Anyway here’s what you can do. Go to the Facebook page http://www.facebook.com/HordurTorfasonNzTour?fref=ts where you can link to all those sites, including to the pledgeme site where you can support his tour. He will be in Auckland on March 18 and 19, Wellington on March 20, Hawke’s Bay on March 21st, Golden Bay on March 23, Nelson on March 24th, Christchurch March 25-26 and Dunedin 27-28.Hordur Torfason, we understand, is primarily a democracy advocate. We are undertaking as a party to prepare two reports to brief him, one on democracy in NZ, and one on banking in NZ. If you would like to participate in preparing these briefs, or have ideas for people we must consult, please email Deirdre at deirdre.kent@gmail.com or phone 06 364 7779 or 021 728 852.Please also help in the publicity for this event through Facebook, twitter, google +1 etc. You can email lisa.er@the awareness party if you can think of an organisation which should be involved in publicity. Thanks!2.There is an Economics of Happiness conference between 15-17 March to be held in Byron Bay, 772 km north of Sydney. Cost $250 AUD plus accommodation. See http://www.theeconomicsofhappiness.org/3.If you would like to participate in developing policy you will need a special yammer email, which can be generated by Deck Hazen. Please email Deck.hazen@gmail.com to let him know you are interested. This is an excellent site.4.Permaculture in NZ Annual Hui in Taranaki March 9-11 2013

Taranaki is hosting this year’s national Permaculture Hui, and they picked the March date so you can stay on after the hui to take in some of the post hui events. Get together with people of like mind and find out what is happening in the permaculture community.

Accommodation includes cabins (limited), dormitories, marae-style, and BYO camping, with a maximum capacity of 250 people. There are other accommodation options nearby.

The theme of the Hui is “Upskilling“, with an emphasis on practical workshops. There will be a wide range of talks and activities, including a strong matauranga Maori presence. We aim to appeal to both the novice and the seasoned permaculture practitioner. There will also be lots of connecting with people, networking, and having fun!







Deirdre’s reply to an article on STUFF-CAN YOU FIX THE ECONOMY

Lara. What a delight to find your excellent article on Stuff! It is great that you were able to reproduce the graph published by Margrit Kennedy showing the effect of interest on widening the gap between rich and poor. This big study needs to be repeated in many countries.

One correction. Bernard Lietaer contacted the Wōrgl museum and discovered that the work certificates (the local currency issued with demurrage) circulated eight times as fast as the national currency. Whereas the work certificates circulated about once a day, the national schilling circulated about once a week.

Bernard Lietaer has co-authored four books published this year. Anyone who thinks he doesn’t know what he is talking about should answer the question “How come with the monetary system we now have, are there so many banking crises, monetary crashes and sovereign debt crises.” In the period between 1970 and 2010 the IMF has identified 145 banking crises, 208 monetary crises and 72 sovereign debt crises.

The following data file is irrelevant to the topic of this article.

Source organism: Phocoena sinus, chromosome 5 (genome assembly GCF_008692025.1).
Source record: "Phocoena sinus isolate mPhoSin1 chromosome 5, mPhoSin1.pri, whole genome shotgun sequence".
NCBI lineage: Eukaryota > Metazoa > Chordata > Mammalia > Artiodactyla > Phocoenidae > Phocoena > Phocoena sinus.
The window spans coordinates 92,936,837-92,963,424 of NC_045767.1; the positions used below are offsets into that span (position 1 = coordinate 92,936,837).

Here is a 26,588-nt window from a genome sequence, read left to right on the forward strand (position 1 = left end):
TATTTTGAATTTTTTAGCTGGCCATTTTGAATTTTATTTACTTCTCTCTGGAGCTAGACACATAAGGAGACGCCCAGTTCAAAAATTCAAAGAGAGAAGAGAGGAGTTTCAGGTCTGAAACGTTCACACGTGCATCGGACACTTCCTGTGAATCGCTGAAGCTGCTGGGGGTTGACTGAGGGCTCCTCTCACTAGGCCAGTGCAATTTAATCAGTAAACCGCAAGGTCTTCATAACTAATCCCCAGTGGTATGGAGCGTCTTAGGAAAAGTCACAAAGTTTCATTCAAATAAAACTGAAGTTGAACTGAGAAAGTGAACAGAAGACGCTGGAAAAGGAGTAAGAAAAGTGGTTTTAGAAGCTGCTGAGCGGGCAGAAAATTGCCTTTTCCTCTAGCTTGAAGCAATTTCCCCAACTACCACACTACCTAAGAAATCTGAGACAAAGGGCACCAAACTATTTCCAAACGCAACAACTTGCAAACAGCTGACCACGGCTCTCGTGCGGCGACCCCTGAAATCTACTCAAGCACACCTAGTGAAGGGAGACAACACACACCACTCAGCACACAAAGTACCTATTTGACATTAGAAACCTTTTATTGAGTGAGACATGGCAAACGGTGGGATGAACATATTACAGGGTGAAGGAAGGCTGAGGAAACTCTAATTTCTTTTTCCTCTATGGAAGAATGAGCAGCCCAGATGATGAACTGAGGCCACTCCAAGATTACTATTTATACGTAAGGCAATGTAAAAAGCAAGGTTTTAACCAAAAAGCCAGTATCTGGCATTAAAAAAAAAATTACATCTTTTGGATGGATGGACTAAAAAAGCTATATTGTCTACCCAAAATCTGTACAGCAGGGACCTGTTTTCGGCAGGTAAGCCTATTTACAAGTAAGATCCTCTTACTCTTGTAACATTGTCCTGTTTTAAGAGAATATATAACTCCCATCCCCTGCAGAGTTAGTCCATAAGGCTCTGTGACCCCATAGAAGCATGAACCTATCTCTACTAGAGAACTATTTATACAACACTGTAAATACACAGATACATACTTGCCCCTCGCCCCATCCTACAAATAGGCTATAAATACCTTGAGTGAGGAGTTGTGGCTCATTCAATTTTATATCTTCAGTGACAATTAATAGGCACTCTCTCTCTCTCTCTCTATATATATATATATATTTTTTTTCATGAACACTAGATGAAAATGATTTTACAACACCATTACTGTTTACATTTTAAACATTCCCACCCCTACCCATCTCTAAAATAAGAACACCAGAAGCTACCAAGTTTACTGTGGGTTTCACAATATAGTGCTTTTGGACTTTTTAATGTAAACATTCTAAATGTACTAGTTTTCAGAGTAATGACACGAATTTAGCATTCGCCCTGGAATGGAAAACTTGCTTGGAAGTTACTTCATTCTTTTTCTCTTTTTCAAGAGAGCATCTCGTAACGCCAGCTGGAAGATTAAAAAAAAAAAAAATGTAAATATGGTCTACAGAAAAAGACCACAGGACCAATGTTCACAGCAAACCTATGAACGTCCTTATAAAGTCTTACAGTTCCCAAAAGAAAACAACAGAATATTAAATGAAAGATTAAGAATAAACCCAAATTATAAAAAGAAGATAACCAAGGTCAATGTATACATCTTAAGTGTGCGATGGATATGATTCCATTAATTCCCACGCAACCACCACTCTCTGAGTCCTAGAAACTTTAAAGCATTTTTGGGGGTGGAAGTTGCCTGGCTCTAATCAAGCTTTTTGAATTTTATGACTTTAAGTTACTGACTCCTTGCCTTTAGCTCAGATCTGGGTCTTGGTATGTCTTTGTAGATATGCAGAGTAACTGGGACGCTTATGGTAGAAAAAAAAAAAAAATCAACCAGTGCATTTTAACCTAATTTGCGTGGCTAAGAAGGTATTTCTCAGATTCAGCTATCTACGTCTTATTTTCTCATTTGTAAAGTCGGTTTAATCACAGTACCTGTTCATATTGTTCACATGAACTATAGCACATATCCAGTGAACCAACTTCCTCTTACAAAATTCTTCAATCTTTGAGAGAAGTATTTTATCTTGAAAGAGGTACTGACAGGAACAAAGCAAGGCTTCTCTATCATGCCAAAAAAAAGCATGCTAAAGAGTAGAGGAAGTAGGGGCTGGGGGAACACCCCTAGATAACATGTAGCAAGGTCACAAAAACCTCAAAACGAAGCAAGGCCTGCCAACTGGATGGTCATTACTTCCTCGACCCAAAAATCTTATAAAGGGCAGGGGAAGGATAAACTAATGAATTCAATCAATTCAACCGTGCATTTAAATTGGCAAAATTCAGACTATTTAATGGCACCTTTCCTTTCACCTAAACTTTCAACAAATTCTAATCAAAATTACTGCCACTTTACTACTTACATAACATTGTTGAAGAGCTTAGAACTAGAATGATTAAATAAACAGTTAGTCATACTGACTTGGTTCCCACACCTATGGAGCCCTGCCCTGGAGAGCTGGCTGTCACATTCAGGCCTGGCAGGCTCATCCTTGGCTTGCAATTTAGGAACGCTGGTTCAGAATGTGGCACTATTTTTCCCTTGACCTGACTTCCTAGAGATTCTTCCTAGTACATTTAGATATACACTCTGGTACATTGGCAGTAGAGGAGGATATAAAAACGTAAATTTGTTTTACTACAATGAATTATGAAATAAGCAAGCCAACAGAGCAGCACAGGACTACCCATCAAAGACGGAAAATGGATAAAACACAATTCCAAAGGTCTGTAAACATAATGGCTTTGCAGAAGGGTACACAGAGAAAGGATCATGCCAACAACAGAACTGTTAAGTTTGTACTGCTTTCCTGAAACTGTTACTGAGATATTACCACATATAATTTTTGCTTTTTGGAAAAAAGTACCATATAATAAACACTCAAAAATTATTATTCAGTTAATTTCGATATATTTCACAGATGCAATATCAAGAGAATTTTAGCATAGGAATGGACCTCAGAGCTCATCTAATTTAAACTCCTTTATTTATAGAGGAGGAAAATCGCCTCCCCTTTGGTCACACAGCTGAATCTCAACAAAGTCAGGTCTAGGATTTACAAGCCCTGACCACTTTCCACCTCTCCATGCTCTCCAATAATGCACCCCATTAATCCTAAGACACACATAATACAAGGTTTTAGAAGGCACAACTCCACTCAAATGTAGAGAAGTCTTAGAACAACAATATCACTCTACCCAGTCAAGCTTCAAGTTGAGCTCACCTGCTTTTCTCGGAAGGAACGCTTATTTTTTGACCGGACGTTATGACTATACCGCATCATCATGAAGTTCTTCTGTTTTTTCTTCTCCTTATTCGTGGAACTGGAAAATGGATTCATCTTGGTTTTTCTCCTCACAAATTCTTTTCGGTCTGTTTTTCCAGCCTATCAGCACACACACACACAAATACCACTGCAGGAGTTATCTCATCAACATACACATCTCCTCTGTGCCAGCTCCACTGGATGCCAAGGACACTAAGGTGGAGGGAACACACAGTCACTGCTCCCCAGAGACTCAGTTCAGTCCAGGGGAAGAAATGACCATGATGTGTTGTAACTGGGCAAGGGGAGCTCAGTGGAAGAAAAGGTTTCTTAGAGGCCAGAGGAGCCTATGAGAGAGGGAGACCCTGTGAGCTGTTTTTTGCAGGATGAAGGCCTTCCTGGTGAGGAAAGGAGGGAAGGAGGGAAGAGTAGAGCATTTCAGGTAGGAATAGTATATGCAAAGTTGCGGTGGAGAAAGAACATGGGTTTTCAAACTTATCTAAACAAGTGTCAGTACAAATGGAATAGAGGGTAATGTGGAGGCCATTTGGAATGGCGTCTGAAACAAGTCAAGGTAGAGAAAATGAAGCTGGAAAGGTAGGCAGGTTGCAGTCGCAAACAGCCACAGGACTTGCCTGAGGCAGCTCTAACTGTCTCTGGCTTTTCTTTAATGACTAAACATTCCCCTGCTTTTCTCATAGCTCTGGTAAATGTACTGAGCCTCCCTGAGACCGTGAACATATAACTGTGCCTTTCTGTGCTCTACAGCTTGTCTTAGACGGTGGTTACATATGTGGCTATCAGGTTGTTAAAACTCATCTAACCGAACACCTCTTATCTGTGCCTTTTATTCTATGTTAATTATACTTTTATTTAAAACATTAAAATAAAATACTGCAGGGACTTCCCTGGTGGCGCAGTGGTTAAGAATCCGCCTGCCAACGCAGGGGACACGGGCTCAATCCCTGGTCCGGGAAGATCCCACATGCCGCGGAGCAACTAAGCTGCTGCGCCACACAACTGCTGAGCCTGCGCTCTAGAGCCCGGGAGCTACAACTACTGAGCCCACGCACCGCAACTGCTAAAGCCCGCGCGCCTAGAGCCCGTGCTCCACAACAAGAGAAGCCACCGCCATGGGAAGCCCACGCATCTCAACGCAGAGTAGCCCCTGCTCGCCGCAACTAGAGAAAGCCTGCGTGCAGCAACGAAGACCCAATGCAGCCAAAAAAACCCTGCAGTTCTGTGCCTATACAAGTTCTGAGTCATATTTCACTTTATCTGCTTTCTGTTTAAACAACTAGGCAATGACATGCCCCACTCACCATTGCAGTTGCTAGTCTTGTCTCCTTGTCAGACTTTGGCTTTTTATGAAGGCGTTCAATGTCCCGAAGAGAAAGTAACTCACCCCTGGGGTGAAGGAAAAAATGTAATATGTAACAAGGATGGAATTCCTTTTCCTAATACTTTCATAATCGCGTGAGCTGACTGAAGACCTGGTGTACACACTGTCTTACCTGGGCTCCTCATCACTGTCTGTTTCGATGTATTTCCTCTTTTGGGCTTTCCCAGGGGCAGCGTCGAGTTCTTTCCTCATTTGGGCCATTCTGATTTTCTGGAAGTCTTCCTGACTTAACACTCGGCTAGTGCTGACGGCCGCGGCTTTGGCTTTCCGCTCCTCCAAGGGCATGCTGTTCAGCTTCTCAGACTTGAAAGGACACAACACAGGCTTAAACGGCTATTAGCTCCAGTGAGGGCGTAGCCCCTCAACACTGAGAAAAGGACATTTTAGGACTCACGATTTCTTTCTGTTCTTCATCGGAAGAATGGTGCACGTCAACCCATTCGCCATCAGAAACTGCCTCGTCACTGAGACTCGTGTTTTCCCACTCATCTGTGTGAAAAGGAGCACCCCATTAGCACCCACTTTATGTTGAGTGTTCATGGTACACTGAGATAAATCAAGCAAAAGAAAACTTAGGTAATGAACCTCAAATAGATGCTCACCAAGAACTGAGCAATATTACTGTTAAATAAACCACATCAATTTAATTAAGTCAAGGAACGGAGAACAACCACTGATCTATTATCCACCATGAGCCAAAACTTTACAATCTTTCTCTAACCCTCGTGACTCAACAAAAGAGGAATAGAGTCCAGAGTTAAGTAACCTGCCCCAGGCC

And now we have the mother of all crises unfolding before our eyes in US and Europe and the contagion can’t help but come our way. Lietaer and Belgin in their book New Money for a New World advocate a money system balanced between yin currencies (e.g with a demurrage) and yang currencies (with interest). They make the point that each country has a monopoly national currency and this is leading to the structural problems we now face.I think that the study of those economies of Dynastic Egypt, and the Central Middle Ages is showing that when there is a charge on the hoarding of money as in demurrage, a paradox exists. Holders of money spend it on long term investments like cathedrals, solidly built houses, artwork, good maintenance of equipment etc.

The same would happen today. People in their forties and fifties could properly prepare for their retirement, not just rely on financial advisers whose advice has included Ross Investments and finance companies which have gone bust.

Labour affordable housing scheme a ‘patch-on solution’

Media Statement
November 19, 2012

Labour affordable housing scheme a ‘patch-on solution’

A New Economics Party Spokesperson Deirdre Kent said that although Labour had the right goal, their proposed method of doing it doesn’t get to the bottom of the problem and is an artificial patch-on solution. “While land remains as an asset class to speculate on, property prices will keep rising. It is private landowners and banks who reap the unearned gains from rising land prices, and this widens the gap between rich and poor.”

“Land now comprises an average of 60% of the value of a property in Auckland,” she said. “These 100,000 affordable homes will be bought cheaply and flicked over for a profit, so at least Labour should put a caveat on each title to prevent that.”

“Only by addressing the rising land price problem at its roots can we wrench power from the overseas owned banks, which took $3.5 billion in profits last year out of the country. Other solutions are artificial and only work for a while.

“Until we wake up and see that the property bubble in Auckland concentrates wealth with landowners and banks, we will not make much progress in bridging the wealth gap,” she said. “Land should be treated as quite a different asset class to buildings. We need a method to take land out of the market place,” she said.

She said Labour’s weak Capital Gains Tax won’t touch the affordable housing problem, because it leaves the family home untouched and is set far too low anyway.

For further comment phone Deirdre Kent, 06 364 7779
021 728 852
New Economics Party